Data monitoring

An independent data monitoring committee was not considered necessary, because patient safety will not be affected by the intervention which focuses on education and peer support. We consider this trial to provide minimal risk. In case of adverse events, patients will be referred to their treating physician at the MUHC, CHUSJ or other healthcare facilities.

Harms

Adverse events and serious adverse events in the previous 3 months will be documented in a case report form. Study staff will record the severity, onset and end date, action taken, relationship to the intervention and outcome. Due to the nature of the intervention, we do not expect that serious adverse events related to the intervention will occur. We will ask the patient their permission to inform their treating physician, if they have any severe hypoglycaemic events or if the diabetes distress scale indicates distress. Any serious adverse event will be immediately reported to the principal investigator, the Research Ethics Board and entered into the study database.

Auditing

For monitoring control, and safety, study files and medical charts, may be examined by a person independent from the investigators and mandated by Canadian or international regulatory authorities, such as Health Canada, as well as by representatives of the study sponsor/institution, or the Research Ethics Board. All these individuals and organisations adhere to policies on confidentiality.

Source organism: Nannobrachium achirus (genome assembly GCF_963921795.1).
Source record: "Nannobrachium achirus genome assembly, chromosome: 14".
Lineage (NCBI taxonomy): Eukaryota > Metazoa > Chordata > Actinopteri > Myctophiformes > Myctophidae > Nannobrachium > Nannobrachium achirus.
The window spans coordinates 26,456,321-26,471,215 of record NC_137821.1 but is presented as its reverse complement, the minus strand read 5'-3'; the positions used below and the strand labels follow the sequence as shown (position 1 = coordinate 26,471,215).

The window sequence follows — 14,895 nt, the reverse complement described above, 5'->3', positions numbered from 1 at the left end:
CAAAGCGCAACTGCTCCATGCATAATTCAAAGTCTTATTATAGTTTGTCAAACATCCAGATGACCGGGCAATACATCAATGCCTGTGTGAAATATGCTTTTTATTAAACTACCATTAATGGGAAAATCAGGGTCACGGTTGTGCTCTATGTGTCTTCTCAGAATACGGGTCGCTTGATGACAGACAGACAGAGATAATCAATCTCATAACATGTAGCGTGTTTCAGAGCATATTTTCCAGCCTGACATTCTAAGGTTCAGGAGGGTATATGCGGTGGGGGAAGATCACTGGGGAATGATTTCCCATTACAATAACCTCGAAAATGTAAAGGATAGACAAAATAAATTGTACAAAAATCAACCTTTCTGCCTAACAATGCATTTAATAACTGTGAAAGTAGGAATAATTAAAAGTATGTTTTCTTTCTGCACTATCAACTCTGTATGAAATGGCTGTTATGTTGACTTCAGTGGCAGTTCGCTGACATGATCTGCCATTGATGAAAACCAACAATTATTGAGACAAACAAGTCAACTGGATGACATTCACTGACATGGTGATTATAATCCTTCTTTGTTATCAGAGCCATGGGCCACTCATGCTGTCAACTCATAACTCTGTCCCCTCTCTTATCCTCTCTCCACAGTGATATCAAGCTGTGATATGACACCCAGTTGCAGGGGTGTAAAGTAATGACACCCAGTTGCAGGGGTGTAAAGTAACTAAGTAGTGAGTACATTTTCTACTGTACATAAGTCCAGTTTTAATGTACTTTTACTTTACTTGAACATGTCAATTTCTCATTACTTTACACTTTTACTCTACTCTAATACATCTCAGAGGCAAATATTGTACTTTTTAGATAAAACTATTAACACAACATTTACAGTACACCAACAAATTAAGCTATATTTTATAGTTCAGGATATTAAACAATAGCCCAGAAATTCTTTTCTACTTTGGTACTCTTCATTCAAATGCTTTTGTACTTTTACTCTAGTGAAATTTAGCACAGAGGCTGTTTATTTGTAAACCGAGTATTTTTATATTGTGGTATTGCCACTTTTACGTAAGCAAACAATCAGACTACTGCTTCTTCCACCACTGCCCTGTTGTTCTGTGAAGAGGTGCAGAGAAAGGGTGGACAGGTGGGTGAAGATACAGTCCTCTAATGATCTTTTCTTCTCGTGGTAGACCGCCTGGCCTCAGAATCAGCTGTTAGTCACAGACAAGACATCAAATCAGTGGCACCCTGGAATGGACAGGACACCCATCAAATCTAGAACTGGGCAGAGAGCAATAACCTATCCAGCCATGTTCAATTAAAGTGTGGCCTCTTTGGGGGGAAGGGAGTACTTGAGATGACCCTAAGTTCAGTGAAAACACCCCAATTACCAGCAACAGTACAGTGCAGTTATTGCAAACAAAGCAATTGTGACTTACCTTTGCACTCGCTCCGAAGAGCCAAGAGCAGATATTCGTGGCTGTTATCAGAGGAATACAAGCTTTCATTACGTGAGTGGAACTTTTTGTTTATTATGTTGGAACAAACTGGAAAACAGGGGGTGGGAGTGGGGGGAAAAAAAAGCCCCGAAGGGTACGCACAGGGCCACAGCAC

Confidentiality and access to data

Only the investigators and the research team from the MUHC and CHUSJ will have access to the study data or personal information about potential and enrolled participants. Personal information will not be shared. Participants’ personal study data will be stored using REDCap. Database access will be username and password protected. Information will not be included in the participants' health record. Data analysis will be performed solely using de-identified data. The study data will be stored for 7 years by the principal investigator on site. The principal investigator will have access to the final trial data set.

Biological specimens

The blood samples will be kept at the MUHC until sending to CDL Laboratories (Montreal, Canada) for analysis for the exclusive objectives of this study and then destroyed after analysis.

Ancillary and post-trial care

Since serious adverse events have not been reported with similar interventions,45 49 53 no provisions for compensation to those who might suffer harm during trial participation will be made.